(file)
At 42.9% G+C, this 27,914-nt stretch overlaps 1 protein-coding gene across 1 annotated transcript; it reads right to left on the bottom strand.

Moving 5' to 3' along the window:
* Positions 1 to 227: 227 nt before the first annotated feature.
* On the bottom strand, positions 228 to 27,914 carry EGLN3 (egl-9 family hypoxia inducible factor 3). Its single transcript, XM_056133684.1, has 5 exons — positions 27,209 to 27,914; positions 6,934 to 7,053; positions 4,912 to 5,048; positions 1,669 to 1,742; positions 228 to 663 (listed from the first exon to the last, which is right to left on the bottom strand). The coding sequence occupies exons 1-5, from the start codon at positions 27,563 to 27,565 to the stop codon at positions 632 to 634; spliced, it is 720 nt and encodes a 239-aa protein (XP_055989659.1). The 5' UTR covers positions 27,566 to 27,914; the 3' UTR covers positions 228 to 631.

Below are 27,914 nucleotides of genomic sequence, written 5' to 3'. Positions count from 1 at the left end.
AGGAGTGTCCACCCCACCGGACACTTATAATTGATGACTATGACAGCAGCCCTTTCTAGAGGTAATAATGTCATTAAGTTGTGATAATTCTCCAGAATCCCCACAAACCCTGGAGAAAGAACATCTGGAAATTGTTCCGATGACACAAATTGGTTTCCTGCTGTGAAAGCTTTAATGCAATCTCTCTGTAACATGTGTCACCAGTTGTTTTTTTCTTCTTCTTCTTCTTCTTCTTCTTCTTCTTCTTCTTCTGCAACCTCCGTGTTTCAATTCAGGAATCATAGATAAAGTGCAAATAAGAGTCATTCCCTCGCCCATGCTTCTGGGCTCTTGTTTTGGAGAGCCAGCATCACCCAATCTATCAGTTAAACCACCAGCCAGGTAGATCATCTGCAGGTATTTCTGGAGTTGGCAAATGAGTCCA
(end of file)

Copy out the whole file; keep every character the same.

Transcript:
At 42.9% G+C, this 27,914-nt stretch overlaps 1 protein-coding gene across 1 annotated transcript; it reads right to left on the bottom strand.

Moving 5' to 3' along the window:
* Positions 1 to 227: 227 nt before the first annotated feature.
* On the bottom strand, positions 228 to 27,914 carry EGLN3 (egl-9 family hypoxia inducible factor 3). Its single transcript, XM_056133684.1, has 5 exons — positions 27,209 to 27,914; positions 6,934 to 7,053; positions 4,912 to 5,048; positions 1,669 to 1,742; positions 228 to 663 (listed from the first exon to the last, which is right to left on the bottom strand). The coding sequence occupies exons 1-5, from the start codon at positions 27,563 to 27,565 to the stop codon at positions 632 to 634; spliced, it is 720 nt and encodes a 239-aa protein (XP_055989659.1). The 5' UTR covers positions 27,566 to 27,914; the 3' UTR covers positions 228 to 631.

Below are 27,914 nucleotides of genomic sequence, written 5' to 3'. Positions count from 1 at the left end.
AGGAGTGTCCACCCCACCGGACACTTATAATTGATGACTATGACAGCAGCCCTTTCTAGAGGTAATAATGTCATTAAGTTGTGATAATTCTCCAGAATCCCCACAAACCCTGGAGAAAGAACATCTGGAAATTGTTCCGATGACACAAATTGGTTTCCTGCTGTGAAAGCTTTAATGCAATCTCTCTGTAACATGTGTCACCAGTTGTTTTTTTCTTCTTCTTCTTCTTCTTCTTCTTCTTCTTCTTCTTCTGCAACCTCCGTGTTTCAATTCAGGAATCATAGATAAAGTGCAAATAAGAGTCATTCCCTCGCCCATGCTTCTGGGCTCTTGTTTTGGAGAGCCAGCATCACCCAATCTATCAGTTAAACCACCAGCCAGGTAGATCATCTGCAGGTATTTCTGGAGTTGGCAAATGAGTCCA